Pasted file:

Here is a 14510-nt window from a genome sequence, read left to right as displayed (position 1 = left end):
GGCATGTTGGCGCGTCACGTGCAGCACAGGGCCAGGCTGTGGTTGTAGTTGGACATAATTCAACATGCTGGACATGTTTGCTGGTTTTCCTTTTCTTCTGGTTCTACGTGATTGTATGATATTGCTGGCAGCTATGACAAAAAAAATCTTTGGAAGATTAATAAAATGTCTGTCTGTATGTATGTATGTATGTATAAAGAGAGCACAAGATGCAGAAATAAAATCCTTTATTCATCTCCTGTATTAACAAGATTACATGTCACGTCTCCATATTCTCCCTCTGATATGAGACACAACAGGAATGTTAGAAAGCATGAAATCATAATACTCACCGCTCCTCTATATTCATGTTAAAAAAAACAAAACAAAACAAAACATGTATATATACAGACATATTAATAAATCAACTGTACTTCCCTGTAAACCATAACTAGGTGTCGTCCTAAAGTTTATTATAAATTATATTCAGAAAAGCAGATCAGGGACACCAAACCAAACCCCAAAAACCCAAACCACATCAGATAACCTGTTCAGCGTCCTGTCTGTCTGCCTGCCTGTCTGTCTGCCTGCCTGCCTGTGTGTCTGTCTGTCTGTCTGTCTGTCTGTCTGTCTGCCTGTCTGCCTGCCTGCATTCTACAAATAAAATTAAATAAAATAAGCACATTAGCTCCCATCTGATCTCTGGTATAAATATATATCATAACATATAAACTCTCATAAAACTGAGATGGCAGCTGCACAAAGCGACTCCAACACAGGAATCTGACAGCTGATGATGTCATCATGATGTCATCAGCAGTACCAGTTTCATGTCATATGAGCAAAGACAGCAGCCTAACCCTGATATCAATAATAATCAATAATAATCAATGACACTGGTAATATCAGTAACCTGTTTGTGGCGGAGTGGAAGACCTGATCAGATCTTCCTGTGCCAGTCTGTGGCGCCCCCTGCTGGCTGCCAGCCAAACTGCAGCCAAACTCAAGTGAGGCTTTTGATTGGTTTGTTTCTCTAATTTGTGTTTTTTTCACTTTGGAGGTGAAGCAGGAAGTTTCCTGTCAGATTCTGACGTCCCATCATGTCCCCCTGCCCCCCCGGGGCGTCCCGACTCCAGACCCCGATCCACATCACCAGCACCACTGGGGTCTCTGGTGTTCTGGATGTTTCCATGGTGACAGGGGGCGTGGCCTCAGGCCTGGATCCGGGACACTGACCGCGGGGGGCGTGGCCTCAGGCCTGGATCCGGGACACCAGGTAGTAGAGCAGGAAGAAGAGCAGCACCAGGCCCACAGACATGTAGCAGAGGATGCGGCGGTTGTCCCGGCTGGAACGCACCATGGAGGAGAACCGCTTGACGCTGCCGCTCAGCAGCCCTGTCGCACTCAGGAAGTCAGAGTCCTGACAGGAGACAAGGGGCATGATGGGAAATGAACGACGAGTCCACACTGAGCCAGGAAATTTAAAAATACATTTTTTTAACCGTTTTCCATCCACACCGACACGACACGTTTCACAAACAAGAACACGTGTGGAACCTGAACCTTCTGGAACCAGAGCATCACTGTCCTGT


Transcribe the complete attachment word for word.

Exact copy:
Here is a 14510-nt window from a genome sequence, read left to right as displayed (position 1 = left end):
GGCATGTTGGCGCGTCACGTGCAGCACAGGGCCAGGCTGTGGTTGTAGTTGGACATAATTCAACATGCTGGACATGTTTGCTGGTTTTCCTTTTCTTCTGGTTCTACGTGATTGTATGATATTGCTGGCAGCTATGACAAAAAAAATCTTTGGAAGATTAATAAAATGTCTGTCTGTATGTATGTATGTATGTATAAAGAGAGCACAAGATGCAGAAATAAAATCCTTTATTCATCTCCTGTATTAACAAGATTACATGTCACGTCTCCATATTCTCCCTCTGATATGAGACACAACAGGAATGTTAGAAAGCATGAAATCATAATACTCACCGCTCCTCTATATTCATGTTAAAAAAAACAAAACAAAACAAAACATGTATATATACAGACATATTAATAAATCAACTGTACTTCCCTGTAAACCATAACTAGGTGTCGTCCTAAAGTTTATTATAAATTATATTCAGAAAAGCAGATCAGGGACACCAAACCAAACCCCAAAAACCCAAACCACATCAGATAACCTGTTCAGCGTCCTGTCTGTCTGCCTGCCTGTCTGTCTGCCTGCCTGCCTGTGTGTCTGTCTGTCTGTCTGTCTGTCTGTCTGTCTGCCTGTCTGCCTGCCTGCATTCTACAAATAAAATTAAATAAAATAAGCACATTAGCTCCCATCTGATCTCTGGTATAAATATATATCATAACATATAAACTCTCATAAAACTGAGATGGCAGCTGCACAAAGCGACTCCAACACAGGAATCTGACAGCTGATGATGTCATCATGATGTCATCAGCAGTACCAGTTTCATGTCATATGAGCAAAGACAGCAGCCTAACCCTGATATCAATAATAATCAATAATAATCAATGACACTGGTAATATCAGTAACCTGTTTGTGGCGGAGTGGAAGACCTGATCAGATCTTCCTGTGCCAGTCTGTGGCGCCCCCTGCTGGCTGCCAGCCAAACTGCAGCCAAACTCAAGTGAGGCTTTTGATTGGTTTGTTTCTCTAATTTGTGTTTTTTTCACTTTGGAGGTGAAGCAGGAAGTTTCCTGTCAGATTCTGACGTCCCATCATGTCCCCCTGCCCCCCCGGGGCGTCCCGACTCCAGACCCCGATCCACATCACCAGCACCACTGGGGTCTCTGGTGTTCTGGATGTTTCCATGGTGACAGGGGGCGTGGCCTCAGGCCTGGATCCGGGACACTGACCGCGGGGGGCGTGGCCTCAGGCCTGGATCCGGGACACCAGGTAGTAGAGCAGGAAGAAGAGCAGCACCAGGCCCACAGACATGTAGCAGAGGATGCGGCGGTTGTCCCGGCTGGAACGCACCATGGAGGAGAACCGCTTGACGCTGCCGCTCAGCAGCCCTGTCGCACTCAGGAAGTCAGAGTCCTGACAGGAGACAAGGGGCATGATGGGAAATGAACGACGAGTCCACACTGAGCCAGGAAATTTAAAAATACATTTTTTTAACCGTTTTCCATCCACACCGACACGACACGTTTCACAAACAAGAACACGTGTGGAACCTGAACCTTCTGGAACCAGAGCATCACTGTCCTGT